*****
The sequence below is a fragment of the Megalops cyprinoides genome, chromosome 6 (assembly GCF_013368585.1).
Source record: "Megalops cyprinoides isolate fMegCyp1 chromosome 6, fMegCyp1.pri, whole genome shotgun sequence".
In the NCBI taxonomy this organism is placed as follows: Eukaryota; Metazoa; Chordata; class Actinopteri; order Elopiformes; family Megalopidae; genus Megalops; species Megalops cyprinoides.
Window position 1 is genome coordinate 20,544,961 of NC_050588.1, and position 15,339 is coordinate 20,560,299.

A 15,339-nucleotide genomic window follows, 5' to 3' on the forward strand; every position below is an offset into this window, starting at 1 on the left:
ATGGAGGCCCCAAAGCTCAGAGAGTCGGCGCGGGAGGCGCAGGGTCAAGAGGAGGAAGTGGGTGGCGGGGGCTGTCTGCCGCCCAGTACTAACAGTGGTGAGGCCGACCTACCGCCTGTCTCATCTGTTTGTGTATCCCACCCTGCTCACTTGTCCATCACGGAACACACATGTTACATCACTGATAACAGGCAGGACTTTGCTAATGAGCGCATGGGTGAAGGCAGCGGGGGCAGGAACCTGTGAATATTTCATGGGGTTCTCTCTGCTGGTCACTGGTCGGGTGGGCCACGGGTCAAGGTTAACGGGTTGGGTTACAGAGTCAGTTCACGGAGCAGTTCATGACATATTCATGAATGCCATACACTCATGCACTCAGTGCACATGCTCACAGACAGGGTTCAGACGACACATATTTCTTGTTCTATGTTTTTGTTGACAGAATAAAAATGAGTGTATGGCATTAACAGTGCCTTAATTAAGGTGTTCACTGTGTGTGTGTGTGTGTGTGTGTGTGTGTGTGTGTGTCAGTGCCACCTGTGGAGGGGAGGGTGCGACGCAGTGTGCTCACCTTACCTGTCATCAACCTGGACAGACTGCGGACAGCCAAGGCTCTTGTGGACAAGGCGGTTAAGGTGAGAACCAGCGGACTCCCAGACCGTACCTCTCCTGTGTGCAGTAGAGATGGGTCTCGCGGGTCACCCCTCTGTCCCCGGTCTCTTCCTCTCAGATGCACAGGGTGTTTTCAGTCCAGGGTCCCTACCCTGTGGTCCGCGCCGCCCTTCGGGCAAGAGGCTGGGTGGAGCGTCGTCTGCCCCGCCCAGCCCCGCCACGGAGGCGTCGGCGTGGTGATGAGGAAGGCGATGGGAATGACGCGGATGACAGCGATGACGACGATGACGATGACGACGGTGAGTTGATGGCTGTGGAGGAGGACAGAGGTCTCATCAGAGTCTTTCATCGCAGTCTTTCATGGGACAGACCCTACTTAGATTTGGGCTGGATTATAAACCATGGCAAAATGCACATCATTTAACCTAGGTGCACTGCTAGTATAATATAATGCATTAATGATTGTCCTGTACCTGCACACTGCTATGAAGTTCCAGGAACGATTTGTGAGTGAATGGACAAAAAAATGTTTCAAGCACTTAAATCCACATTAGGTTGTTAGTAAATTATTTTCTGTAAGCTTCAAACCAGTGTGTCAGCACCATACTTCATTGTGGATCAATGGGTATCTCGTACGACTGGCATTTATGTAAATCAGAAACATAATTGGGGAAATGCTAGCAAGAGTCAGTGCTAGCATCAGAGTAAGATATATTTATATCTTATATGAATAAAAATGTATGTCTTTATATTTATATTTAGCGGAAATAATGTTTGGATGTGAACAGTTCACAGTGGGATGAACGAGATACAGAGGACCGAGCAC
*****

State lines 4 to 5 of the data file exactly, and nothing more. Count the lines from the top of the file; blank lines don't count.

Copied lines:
Window position 1 is genome coordinate 20,544,961 of NC_050588.1, and position 15,339 is coordinate 20,560,299.

A 15,339-nucleotide genomic window follows, 5' to 3' on the forward strand; every position below is an offset into this window, starting at 1 on the left: